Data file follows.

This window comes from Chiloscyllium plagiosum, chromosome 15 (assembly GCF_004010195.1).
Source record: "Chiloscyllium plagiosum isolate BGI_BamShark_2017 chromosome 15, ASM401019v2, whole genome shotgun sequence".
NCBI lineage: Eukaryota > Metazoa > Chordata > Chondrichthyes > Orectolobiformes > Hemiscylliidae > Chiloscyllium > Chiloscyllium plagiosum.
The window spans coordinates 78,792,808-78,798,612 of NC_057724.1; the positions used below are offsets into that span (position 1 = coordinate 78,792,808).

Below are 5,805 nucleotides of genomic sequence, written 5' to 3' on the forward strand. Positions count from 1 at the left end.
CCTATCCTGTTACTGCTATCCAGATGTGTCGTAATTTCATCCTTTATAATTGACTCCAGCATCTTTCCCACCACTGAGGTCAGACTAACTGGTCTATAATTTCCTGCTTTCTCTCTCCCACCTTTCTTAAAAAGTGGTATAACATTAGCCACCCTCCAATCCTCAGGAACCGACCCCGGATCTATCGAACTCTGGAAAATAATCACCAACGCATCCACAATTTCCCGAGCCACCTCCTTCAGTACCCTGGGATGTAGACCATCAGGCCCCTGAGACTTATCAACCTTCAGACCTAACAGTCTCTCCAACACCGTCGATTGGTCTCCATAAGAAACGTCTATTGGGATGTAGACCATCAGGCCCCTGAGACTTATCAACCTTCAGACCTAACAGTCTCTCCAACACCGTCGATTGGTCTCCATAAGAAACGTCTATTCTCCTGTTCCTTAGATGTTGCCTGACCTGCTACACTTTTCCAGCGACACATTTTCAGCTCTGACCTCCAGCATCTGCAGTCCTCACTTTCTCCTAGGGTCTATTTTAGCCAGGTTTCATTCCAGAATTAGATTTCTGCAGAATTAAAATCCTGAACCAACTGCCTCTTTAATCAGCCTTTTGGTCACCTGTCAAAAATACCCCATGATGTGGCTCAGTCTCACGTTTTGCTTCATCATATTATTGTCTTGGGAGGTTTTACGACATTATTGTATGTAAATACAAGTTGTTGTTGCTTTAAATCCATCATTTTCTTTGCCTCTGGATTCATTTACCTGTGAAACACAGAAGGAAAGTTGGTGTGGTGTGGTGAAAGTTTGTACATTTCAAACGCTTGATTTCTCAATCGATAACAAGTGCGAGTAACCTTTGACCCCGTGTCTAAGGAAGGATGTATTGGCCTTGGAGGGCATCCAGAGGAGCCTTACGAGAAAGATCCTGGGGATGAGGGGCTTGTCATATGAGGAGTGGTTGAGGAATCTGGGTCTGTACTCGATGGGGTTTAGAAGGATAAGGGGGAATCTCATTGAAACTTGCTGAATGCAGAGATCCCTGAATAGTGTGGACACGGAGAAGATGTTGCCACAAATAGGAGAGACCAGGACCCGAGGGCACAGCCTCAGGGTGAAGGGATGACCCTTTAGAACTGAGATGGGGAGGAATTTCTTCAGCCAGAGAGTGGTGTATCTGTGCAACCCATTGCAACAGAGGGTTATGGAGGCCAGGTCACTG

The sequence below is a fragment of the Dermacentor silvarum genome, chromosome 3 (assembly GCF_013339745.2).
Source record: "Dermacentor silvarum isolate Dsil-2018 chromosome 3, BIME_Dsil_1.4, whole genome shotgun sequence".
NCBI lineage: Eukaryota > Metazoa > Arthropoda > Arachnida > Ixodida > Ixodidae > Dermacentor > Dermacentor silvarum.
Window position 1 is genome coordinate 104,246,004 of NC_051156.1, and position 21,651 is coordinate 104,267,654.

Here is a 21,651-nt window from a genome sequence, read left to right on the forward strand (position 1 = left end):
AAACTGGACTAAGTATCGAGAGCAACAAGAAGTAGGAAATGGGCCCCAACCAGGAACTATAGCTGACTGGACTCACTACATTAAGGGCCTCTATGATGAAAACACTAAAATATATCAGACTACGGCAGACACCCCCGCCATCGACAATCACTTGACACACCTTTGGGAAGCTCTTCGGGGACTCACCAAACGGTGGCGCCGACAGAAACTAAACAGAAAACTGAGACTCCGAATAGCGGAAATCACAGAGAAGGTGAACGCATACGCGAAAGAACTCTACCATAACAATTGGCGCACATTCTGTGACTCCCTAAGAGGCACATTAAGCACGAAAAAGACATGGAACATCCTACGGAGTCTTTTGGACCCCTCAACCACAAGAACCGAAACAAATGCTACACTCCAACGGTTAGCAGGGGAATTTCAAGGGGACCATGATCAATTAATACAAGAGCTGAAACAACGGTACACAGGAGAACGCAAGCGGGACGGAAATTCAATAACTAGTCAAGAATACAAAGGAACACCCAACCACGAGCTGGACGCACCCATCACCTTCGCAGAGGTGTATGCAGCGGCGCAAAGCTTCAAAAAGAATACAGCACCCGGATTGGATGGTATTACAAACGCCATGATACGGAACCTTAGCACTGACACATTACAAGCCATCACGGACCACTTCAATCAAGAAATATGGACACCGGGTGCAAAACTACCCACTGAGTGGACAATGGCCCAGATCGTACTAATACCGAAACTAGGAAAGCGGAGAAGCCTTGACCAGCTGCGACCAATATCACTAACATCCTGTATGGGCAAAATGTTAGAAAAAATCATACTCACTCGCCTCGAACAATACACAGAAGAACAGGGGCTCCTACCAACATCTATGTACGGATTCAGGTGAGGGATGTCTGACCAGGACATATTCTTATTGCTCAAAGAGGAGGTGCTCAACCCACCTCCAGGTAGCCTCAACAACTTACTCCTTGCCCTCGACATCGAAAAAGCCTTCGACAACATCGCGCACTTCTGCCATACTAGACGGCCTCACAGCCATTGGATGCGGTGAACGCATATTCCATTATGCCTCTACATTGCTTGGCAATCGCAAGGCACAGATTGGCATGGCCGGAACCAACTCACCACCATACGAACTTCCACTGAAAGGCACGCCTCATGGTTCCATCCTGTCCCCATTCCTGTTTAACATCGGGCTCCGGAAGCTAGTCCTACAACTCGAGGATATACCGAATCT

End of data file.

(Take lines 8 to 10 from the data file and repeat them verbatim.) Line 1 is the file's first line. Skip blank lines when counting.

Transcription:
Source record: "Dermacentor silvarum isolate Dsil-2018 chromosome 3, BIME_Dsil_1.4, whole genome shotgun sequence".
NCBI lineage: Eukaryota > Metazoa > Arthropoda > Arachnida > Ixodida > Ixodidae > Dermacentor > Dermacentor silvarum.
Window position 1 is genome coordinate 104,246,004 of NC_051156.1, and position 21,651 is coordinate 104,267,654.